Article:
Dear Interrogators,

When I was about twelve years old, my mom gave me a copy of Dale Carnegie's famous, 1936 genre-defining self-help book, How to Win Friends and Influence People. I suspect that my mom was not particularly popular as a teenager, and I think she wanted me to do better.

I did. I don't know if How to Win Friends and Influence People had anything to do with it, but I still remember some of the advice, so something from the book must have stuck with me. One of the things that stood out in my mind was Dale Carnegie's firm conviction that people are, by and large, fundamentally egocentric, and consequently enjoy talking about themselves, their own passions, and their own interests above all else. The trick to captivating conversation then is to prompt your partner for stories about themselves and the stuff they care about. Blathering on about yourself makes you a conversational bore, but a couple of observant questions that express genuine interest in your partner can launch someone into a long, passionate discussion. Let them do the blathering; they'll like you for it. Small talk won. Cocktail party conquered. You're the star of the salon.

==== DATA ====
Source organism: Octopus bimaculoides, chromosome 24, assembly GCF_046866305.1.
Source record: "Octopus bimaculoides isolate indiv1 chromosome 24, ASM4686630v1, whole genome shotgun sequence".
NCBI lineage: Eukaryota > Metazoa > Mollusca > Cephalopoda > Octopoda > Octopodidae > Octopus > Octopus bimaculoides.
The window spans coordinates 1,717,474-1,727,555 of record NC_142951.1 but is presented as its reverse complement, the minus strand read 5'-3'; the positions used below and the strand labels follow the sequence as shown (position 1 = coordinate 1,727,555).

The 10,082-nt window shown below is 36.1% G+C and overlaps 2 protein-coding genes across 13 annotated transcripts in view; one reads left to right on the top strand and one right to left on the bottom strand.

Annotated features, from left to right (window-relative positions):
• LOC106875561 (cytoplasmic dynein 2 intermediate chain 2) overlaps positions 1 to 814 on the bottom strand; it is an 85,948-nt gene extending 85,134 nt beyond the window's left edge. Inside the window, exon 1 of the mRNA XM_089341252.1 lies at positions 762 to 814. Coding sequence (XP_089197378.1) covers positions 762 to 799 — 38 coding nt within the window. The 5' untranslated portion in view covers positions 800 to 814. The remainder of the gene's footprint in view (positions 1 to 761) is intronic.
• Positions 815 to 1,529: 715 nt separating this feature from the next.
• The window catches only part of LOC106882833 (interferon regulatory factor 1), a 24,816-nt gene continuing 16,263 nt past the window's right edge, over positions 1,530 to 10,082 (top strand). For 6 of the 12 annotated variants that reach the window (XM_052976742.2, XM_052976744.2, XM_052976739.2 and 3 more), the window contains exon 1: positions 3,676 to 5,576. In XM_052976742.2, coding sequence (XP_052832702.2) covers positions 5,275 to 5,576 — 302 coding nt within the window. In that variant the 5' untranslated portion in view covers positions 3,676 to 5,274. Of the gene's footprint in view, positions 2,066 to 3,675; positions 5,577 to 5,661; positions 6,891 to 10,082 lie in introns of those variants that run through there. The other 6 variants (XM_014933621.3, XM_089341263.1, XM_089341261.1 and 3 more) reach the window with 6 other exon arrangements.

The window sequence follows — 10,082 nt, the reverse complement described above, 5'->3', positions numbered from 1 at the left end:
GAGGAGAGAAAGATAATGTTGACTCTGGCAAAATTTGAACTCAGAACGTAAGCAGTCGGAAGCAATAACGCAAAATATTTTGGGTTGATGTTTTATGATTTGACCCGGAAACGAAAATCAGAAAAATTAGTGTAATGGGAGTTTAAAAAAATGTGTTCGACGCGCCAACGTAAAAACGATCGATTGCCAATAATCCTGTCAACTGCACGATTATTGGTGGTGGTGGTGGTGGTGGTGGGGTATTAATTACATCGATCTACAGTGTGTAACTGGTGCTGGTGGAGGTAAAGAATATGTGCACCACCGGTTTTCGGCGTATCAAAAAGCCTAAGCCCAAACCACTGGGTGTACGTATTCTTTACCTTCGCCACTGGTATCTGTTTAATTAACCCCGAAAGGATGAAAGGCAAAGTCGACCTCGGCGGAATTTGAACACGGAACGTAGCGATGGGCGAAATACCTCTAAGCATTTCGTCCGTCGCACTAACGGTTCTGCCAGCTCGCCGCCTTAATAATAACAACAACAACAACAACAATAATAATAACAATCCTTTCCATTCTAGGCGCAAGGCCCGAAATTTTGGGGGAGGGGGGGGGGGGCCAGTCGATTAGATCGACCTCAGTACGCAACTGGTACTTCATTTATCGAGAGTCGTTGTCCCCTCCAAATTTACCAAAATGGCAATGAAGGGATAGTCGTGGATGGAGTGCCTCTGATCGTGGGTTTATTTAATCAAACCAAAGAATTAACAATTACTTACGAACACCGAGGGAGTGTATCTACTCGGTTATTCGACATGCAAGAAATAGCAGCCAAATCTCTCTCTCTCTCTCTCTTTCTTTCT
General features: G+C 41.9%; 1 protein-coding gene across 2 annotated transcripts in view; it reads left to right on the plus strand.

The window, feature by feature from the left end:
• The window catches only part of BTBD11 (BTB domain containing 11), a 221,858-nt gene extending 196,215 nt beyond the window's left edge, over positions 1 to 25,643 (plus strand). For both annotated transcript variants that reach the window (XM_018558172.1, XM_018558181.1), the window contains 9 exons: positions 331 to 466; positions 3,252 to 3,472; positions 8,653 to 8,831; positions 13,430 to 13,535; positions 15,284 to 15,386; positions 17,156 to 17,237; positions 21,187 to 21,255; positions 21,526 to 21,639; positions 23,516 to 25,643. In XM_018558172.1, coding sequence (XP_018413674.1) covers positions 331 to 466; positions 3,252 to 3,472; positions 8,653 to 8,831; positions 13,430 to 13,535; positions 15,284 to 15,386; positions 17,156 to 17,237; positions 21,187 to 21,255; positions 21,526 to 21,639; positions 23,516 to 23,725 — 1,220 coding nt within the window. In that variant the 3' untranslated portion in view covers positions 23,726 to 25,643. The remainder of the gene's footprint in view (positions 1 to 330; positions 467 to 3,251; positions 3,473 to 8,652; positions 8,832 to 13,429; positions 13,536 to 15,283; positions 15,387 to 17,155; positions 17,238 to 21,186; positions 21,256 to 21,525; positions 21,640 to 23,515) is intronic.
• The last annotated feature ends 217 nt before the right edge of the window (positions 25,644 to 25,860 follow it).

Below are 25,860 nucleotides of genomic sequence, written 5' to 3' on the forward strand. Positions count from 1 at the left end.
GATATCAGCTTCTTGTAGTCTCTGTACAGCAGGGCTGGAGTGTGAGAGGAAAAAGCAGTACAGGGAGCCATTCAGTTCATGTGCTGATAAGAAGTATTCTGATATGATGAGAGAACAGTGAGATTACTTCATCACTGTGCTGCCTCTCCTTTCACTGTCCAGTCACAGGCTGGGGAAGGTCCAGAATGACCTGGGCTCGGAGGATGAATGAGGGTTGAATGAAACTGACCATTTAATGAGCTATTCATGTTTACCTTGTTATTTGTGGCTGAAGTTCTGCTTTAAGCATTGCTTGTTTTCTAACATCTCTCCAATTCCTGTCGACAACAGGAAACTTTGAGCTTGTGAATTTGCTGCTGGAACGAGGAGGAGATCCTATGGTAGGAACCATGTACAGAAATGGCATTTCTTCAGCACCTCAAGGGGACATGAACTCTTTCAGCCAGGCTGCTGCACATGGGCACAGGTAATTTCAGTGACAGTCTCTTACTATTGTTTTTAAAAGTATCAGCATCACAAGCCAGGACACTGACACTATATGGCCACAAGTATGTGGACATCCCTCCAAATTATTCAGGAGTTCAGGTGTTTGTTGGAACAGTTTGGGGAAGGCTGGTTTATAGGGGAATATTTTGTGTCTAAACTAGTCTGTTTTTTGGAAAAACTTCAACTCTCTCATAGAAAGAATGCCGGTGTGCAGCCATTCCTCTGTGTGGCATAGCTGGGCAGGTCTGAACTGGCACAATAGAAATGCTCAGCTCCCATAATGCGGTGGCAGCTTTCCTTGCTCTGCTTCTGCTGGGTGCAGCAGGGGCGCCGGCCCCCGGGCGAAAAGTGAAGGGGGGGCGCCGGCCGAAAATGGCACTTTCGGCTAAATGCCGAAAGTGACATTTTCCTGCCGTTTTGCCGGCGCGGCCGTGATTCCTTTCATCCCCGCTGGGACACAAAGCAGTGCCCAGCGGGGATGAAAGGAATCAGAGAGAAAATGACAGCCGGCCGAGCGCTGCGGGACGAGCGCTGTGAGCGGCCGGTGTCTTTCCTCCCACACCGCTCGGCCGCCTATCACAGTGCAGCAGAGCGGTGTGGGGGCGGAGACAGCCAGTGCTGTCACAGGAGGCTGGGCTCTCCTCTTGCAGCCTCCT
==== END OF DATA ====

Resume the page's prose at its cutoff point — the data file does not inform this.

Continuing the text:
At least, that's how it's supposed to go. I'm here to tell you it can go wrong. 

Not everyone is Charlie Rose. Take my dear mother, for example. Sometimes her conversation-starter questions devolve into a dreary, dead-end interrogation instead.

Imagine the Gestapo has you chained to a desk with that bare light bulb hanging in your face, but then they start asking for meaningless details from your most recent vacation. And you're like, "I don't know, I guess that's just how the Romans decided to build it," and your interrogator slams the table and says, "But how long did you have to wait to get into the Colosseum?" and by the third hour you're certain that you're one more pointless question away from cracking, just one more inane inquiry away from breaking, from collapsing into a pile of sobs and screaming out, "WHO THE FUCK GIVES A SHIT WHERE I BOUGHT THE FLIP FLOPS," but you can't, because it's not the Gestapo, it's your overly curious, well-meaning, minutia-mining mom trying to start a conversation. And it's the conversation from hell.